Dean M. Peterson
Dean McCormack Peterson (1931–2004) was an American inventor, responsible for two of consumer photography's largest revolutions: the Kodak Instamatic camera, introduced in 1963, and the panoply of "point-and-shoot" cameras introduced in the late 1970s. Both of these inventions had a huge impact on consumer photography, and nearly every snapshot taken since the mid-1960s, and virtually every photo of any kind since the 1980s, have benefited from Peterson's pioneering work.
Peterson was born and raised in South Dakota. He graduated from Aberdeen Central High School (South Dakota) in 1950 and attended Northern State College for two years before transferring to the South Dakota School of Mines and Technology. He went to work for Eastman Kodak after earning a BS from Mines in 1954, marrying his high school sweetheart and serving two years in the Army at the end of the Korean War. He later received a Master's Degree in Mechanical Engineering from the University of Rochester (in 1963).
The Instamatic Revolution
Peterson's invention and development of the Instamatic camera at Eastman Kodak in the 1960s heralded an unprecedented explosion in amateur snapshot photography. With over 70 million units sold by 1970, there were very few American households without an Instamatic. Based on the simple idea that loading and unloading the film in a camera ought to be a one-step process, the development of the drop-in film cartridge and a line of easy-to-use cameras for it created a phenomenon. Not since George Eastman's introduction of roll film had there been such a sales spike in the photo industry.
The "Point and Shoot" Revolution
In the 1970s Peterson was principally responsible for the innovations that made possible the "point and shoot" camera revolution that extends into the 21st century. Autofocus, off-the-film metering, auto-film-advance and built-in self-quenching electronic flash: all were featured on the "Project Beehive" camera developed by Peterson and his team of engineers and introduced by Honeywell at photokina in 1972. The technologies from the "beehive" camera continue to resonate throughout the photography, digital photography, cinematography and video industries. Honeywell never introduced the camera to the market, but successfully sued other camera manufacturers who did so for infringement of Peterson's autofocus and light metering patents.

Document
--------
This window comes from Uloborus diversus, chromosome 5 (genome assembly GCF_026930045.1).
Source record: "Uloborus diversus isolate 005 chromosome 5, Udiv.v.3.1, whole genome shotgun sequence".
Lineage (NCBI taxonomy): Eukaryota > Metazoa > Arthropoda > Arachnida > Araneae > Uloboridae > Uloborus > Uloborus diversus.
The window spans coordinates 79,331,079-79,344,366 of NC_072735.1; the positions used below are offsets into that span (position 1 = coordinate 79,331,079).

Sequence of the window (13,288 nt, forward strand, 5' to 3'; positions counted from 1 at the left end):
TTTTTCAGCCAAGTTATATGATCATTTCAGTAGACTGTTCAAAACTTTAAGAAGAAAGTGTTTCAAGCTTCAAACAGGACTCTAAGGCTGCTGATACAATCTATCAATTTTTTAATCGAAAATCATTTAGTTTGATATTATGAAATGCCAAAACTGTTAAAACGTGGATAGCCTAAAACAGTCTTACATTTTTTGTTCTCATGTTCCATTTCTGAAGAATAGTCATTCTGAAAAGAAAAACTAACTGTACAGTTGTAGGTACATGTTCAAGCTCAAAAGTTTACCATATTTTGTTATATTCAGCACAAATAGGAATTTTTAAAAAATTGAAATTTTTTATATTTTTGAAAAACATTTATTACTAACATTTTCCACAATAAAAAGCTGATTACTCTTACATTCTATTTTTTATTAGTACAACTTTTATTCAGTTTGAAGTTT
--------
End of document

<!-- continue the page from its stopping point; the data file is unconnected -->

Awards and recognition
For his accomplishments in the field, Peterson was one of four people named Fellows of the Society for Imaging Science and Technology in 1975 (another inductee that year was Ansel Adams). He also received accolades from the American Society of Mechanical Engineers, the Society of Photo-Optical Instrumentation Engineers, the Society of Plastics Engineers and the Triangle Fraternity of Engineers and Architects. He received the Distinguished Alumni Award from the South Dakota School of Mines and Technology in 2000 and was posthumously named to Aberdeen Central's Hall of Fame in 2007, together with former Senate Majority Leader Tom Daschle and Apollo spacecraft guidance system designer John Miller. In 2012, he was elected to the "Triangle Wall of Fame" by the Triangle Fraternity of Architects and Engineers, together with Michael Morhaime, founder of Blizzard Entertainment and developer of World of Warcraft.
Peterson's influence went beyond the photography industry. He was responsible for the development of two of the most successful products in the history of Fisher-Price Toys, their childproof audiocassette recorder and phonograph player, both introduced in the early 1980s. He designed a number of important advanced products for the medical industry, and developed a variety of patented methods for improving manufacturing processes, saving manufacturers tens of millions of dollars over the course of his career. He co-developed the Nimslo camera, the first 3D consumer camera, the first high-speed video camera for scientific motion analysis for Spin Physics division of Eastman Kodak, and provided the mechanical design for the world's first tablet computer. Overall, nearly 50 patents bear his name.
Throughout his life, Dean's recreational passions were fly-fishing and golf. According to Peterson, his favorite invention was the Morgan Reel, a single-action fly reel named after his father-in-law, Morgan Drake, featuring a unique, infinitely-variable drag mechanism which can never be damaged by sand or grit, superior ergonomics, and the ability to operate either with the characteristic "click" familiar in most fly reels or completely silently.